The Prime Minister has announced plans to exempt tens of thousands of employers from reporting obligations such as gender pay gap reporting as part of a “sweeping package of reforms to cut red tape”.
Small and medium-sized businesses with fewer than 250 employees are currently exempt from regulatory requirements such as gender pay gap and executive pay ratio reporting, while those with fewer than 50 staff are often completely exempt.
The government will expand this threshold to 500 employees, and from today (3 October) all new regulations under development will take this into account. It added that it would also be able to apply this to retained EU law as part of its plans to reform regulations it considers to be “bureaucratic and burdensome on businesses”.
It has even mooted extending the threshold to businesses with 1,000 employees in the future, “once the impact on the current extension is known”.
The government estimates that many businesses with between 50 and 249 employees spend more than 22 staff days per month dealing with regulation, quoting a survey it ran in 2020 claiming more than half of all businesses consider regulation to be a burden.
Speaking at a fringe event at the Conservative party conference in Birmingham yesterday, treasury minister Chris Philp suggested the government could go further than extending reporting exemptions.
He told the event: “[Business secretary] Jacob Rees-Mogg has a whole load of ideas to do with that – one of which is making sure no business under 500 employees gets subject to business regulation.”
While the government claims any exemptions will be “applied in a proportionate way to ensure workers’ rights and other standards will be protected”, unions are angry about the plans.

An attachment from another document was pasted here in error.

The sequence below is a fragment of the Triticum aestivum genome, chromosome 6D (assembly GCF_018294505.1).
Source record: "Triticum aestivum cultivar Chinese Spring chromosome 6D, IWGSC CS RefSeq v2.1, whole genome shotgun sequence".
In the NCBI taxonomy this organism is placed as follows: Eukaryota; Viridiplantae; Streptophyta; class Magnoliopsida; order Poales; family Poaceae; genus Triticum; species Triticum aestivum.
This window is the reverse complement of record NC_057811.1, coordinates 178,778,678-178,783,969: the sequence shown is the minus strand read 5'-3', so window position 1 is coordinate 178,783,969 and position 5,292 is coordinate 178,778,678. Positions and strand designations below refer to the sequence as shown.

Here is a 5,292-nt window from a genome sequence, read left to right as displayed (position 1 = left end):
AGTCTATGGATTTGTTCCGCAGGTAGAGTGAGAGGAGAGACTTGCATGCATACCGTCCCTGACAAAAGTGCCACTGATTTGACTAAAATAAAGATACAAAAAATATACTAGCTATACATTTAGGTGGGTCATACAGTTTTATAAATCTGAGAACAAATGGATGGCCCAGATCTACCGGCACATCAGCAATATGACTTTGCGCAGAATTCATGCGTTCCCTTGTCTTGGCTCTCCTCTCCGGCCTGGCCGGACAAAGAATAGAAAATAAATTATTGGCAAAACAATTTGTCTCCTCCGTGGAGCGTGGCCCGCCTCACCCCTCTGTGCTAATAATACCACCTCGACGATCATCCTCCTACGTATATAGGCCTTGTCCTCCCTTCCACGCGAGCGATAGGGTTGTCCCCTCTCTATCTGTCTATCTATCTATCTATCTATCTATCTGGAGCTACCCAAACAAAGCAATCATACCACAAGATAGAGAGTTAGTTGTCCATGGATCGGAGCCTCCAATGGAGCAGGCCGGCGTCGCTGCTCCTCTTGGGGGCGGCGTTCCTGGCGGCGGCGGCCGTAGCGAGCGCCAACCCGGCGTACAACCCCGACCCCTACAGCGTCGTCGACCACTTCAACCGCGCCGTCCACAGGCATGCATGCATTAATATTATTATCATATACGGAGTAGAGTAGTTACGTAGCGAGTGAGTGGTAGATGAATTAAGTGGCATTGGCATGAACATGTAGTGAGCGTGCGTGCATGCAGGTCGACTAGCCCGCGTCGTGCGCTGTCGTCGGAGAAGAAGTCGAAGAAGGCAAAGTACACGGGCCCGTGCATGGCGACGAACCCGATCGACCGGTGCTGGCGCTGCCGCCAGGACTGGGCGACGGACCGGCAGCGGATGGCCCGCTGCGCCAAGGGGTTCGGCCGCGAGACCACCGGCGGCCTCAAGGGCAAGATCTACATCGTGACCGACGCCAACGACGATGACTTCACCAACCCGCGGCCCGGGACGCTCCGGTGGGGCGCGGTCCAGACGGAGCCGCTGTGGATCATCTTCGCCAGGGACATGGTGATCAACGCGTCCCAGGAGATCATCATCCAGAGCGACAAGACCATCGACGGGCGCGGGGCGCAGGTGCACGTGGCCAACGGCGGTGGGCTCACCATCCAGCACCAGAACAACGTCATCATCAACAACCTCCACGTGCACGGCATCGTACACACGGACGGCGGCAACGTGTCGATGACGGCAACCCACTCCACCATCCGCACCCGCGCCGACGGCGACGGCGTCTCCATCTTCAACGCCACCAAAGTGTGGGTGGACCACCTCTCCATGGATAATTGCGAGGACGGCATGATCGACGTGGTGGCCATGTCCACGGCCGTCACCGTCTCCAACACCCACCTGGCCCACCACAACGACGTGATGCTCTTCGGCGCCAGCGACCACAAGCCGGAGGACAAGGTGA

The TUC said no longer requiring businesses with fewer than 500 employees to report their gender pay gap would “turn the clock back for women at work”.
General secretary Frances O’Grady said the changes represented “real threats to workers”.
“Obligations on businesses which were put in place to help improve the lives of working people, like reporting on gender pay gaps and executive pay ratios, are set to disappear overnight for employers with less than 500 workers,” she said.
“Scrapping gender pay gap reporting for businesses up and down the country risks turning the clock back for women at work. And ditching reporting on pay ratios for these businesses will be a boon to greedy bosses.
“Yet again we are seeing reckless and cynical deregulation being pushed through with no consultation and no real thought for the impacts on working people.”
She added that regulation was not holding employers back, rather “botched Tory economics” leading to low pay, depressed demand and uncertainty.
Steve Herbert, wellbeing and benefits director at &Partners, said that while removing regulation does lower costs for businesses, this must be balanced with increased risk.
“Poor governance, which removing reporting requirements encourages, discourages confidence, investors and (importantly) customers too,” he said.
A spokesperson for the Equality Hub, which focuses on government policies in diversity and inclusion, said nothing had changed from a legal perspective as of yet: “The law has not changed. The threshold for employers reporting gender pay gap data remains at 250 or more employees.”